International Justice Mission launched Project Lantern in 2007, an unprecedented study to test a simple but powerful strategy: When anti-trafficking laws are enforced by well-trained and equipped police and courts, all children are better protected from traffickers.
Through the generous funding of the Bill & Melinda Gates Foundation, IJM opened a new office in Cebu, the Philippines, and the team began working alongside the local government to stand up to the traffickers who had been operating with near impunity.
After partnering with local police to rescue more than 220 trafficking victims and charge more than 100 suspected traffickers in Metro Cebu, an external study in 2010 documented the stunning results of Project Lantern:
- External researchers found that the number of minors available for exploitation in the commercial sex industry in Metro Cebu has plummeted 79 percent from their initial study before IJM began its casework four years ago.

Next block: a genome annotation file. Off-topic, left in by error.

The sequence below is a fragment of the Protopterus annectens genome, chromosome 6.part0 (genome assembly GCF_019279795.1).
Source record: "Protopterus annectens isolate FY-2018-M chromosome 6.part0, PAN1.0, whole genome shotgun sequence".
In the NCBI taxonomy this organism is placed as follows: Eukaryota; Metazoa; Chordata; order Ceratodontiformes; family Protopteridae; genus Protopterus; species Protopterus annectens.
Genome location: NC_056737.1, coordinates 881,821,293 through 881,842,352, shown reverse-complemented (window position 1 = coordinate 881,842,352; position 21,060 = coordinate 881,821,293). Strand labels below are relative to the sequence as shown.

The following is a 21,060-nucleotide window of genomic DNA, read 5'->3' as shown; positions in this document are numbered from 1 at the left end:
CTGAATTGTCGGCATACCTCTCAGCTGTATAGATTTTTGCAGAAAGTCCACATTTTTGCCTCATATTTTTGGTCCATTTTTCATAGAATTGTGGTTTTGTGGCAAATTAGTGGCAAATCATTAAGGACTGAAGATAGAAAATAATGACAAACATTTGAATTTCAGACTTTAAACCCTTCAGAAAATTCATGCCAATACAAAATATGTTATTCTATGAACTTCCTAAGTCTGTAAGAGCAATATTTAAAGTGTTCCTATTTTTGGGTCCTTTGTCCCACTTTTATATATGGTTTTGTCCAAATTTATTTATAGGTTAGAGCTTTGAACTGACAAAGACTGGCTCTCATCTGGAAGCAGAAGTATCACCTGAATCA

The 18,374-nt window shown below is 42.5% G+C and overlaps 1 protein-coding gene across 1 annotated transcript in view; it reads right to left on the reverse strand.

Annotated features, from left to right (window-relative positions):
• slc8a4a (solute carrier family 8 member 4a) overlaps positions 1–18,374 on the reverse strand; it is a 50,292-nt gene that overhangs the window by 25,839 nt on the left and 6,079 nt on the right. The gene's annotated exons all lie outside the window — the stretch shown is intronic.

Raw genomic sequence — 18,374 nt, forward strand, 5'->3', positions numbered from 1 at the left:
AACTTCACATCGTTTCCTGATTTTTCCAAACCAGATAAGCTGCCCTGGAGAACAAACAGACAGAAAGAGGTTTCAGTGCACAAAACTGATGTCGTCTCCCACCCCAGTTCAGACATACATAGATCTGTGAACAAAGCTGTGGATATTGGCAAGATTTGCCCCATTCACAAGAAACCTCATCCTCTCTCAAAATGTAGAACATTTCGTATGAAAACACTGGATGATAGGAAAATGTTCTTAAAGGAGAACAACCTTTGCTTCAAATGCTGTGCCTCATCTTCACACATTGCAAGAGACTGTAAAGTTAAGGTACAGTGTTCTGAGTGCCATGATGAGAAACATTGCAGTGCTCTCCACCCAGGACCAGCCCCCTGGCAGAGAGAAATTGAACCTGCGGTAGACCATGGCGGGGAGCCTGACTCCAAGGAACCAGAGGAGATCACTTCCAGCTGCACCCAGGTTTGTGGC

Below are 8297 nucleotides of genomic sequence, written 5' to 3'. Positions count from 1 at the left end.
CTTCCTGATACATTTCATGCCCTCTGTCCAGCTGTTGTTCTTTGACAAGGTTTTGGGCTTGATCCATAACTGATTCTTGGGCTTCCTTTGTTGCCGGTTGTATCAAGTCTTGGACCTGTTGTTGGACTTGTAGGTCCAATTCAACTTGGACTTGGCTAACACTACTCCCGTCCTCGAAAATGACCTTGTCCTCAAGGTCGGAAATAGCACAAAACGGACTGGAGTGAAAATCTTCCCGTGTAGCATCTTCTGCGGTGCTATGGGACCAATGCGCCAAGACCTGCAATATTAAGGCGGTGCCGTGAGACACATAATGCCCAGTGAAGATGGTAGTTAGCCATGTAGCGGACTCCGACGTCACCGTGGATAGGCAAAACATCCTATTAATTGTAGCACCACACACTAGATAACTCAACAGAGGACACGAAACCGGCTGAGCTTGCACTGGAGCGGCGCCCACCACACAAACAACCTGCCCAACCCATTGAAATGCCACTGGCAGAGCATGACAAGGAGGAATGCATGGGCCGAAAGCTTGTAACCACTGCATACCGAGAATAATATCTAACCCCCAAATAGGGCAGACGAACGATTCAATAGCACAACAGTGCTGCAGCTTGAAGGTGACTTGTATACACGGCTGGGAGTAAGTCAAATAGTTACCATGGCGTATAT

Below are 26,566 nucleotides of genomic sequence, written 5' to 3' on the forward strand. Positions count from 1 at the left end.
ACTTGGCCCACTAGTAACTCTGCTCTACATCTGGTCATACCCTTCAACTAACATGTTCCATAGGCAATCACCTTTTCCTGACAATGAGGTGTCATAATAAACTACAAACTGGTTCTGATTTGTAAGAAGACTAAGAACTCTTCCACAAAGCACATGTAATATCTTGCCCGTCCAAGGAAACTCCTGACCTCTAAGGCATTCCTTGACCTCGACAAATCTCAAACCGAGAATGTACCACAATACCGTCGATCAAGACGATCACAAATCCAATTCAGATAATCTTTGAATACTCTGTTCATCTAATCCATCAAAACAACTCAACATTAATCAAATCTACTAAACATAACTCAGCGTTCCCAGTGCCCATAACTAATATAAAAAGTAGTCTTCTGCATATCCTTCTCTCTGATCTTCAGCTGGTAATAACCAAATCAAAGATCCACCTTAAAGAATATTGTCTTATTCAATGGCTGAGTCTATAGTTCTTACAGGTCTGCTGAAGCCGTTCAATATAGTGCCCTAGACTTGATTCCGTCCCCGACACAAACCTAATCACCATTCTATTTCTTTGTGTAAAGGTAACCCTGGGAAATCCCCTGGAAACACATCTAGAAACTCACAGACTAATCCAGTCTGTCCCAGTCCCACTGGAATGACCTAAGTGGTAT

- The researchers also found that Project Lantern has led to: an increase in law enforcement activity in sex trafficking cases, an increase in commitment to resolving sex trafficking cases among law enforcement officers trained through the project, and an increase in services – like shelter, counseling and career training – provided to trafficking survivors.
IJM will now seek to replicate the results of this game-changing project around the world.
IJM leadership, including IJM Cebu Director Andrey Sawchenko (center), enter a partnership agreement with the Philippine National Police.
A Summary of the International Justice Mission’s "Project Lantern" An Overview of the Five-year Impact and Change in the Public Justice System in the city of Cebu, Philippines.